Now let's turn to Page 6 to discuss the components and revenue and their performance relative to last year's fourth quarter. Domestic assessments increased 14.5% due to increased volumes and the impact of 2010 pricing changes. Cross-border volume fees increased by 3.9%. And excluding the impact of the cross-border pricing structure change, these volume fees actually increased by about 19%. I would like to remind you that the impact of 2009 cross-border pricing is included in the gross revenue and in the rebates and incentives for the fourth quarter of 2009, but it is netted in these line items for the fourth quarter of 2010. And in Appendix A in this slide deck, it lays out the reported and adjusted impact for relevant periods for your reference.

Transaction processing fees grew 9%, and other revenues were essentially flat compared to the fourth quarter of 2009. So in total, gross revenue increased by $159 million or 8.5%.

Rebates and incentives for the quarter were $594 million, up $20 million from the year-ago quarter. However, the increase was $77 million or roughly 15% when adjusted for the cross-border pricing structure change. As Ajay stated earlier, we had a great quarter from a deal-signing perspective, and we saw healthy volume growth, both of which contributed to this increase. And for your reference, for the full year 2010, rebates and incentives were 26.7% of gross revenue, was a 24.1% in 2009 on an as-reported basis.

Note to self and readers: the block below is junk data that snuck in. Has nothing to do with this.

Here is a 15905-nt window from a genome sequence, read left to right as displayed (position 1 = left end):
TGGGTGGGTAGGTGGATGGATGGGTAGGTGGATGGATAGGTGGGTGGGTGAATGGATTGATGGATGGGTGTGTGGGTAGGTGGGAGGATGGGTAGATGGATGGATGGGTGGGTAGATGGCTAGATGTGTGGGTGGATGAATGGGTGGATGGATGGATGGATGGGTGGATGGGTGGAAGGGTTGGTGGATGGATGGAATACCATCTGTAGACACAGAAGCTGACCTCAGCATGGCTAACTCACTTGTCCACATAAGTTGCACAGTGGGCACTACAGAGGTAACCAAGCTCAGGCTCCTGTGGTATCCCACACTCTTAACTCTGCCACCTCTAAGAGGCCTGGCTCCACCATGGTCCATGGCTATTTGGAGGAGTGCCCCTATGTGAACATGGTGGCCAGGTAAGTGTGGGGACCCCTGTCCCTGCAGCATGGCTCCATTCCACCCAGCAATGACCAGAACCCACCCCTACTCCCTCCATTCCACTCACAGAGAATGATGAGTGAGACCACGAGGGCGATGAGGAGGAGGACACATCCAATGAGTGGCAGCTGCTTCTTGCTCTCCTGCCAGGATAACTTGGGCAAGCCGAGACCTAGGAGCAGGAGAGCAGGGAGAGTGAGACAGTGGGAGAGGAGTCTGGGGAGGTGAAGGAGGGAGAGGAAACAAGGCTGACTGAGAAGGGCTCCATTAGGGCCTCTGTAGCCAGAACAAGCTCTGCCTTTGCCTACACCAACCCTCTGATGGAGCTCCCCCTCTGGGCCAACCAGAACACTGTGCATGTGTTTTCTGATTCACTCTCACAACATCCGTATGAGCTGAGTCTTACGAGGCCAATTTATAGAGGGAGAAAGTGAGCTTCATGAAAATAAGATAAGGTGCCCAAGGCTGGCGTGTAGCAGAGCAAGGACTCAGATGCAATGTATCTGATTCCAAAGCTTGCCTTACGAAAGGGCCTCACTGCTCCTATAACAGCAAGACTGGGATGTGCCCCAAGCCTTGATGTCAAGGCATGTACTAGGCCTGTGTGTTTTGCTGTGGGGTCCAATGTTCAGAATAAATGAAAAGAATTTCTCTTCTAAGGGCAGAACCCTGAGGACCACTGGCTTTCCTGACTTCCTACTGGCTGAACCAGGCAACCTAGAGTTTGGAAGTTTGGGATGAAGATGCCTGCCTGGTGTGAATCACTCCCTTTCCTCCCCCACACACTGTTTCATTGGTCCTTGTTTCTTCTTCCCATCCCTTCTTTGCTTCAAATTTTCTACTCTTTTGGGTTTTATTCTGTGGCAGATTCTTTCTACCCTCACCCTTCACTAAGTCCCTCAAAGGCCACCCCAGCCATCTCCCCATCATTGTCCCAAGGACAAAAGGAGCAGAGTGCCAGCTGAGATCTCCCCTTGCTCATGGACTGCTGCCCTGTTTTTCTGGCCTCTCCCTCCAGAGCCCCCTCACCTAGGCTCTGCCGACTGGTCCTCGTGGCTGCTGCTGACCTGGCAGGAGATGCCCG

Now let's turn to Page 7 for some detail on expenses. During the fourth quarter, total operating expenses increased 4.6% or 6.1% on a constant-currency basis. And within total operating expenses, the general and administrative expenses increased 2.3%. This growth was primarily due to increased investment in support of strategic growth initiatives such as prepaid, e-Commerce and mobile, as well as the inclusion of $9 million of DataCash's operating expenses, following the close of the acquisition at the end of October. This was partially offset by a decrease in severance charges on a year-over-year basis.

Advertising and marketing expense was up 6.8% versus the fourth quarter of 2009 or 8.2% on a constant-currency basis, primarily driven by customer-specific initiatives and support of sports sponsorships outside of the U.S., as well as by increased support of strategic priorities, including prepaid and debit. Depreciation and amortization increased 9.1%, primarily due to the DataCash acquisition.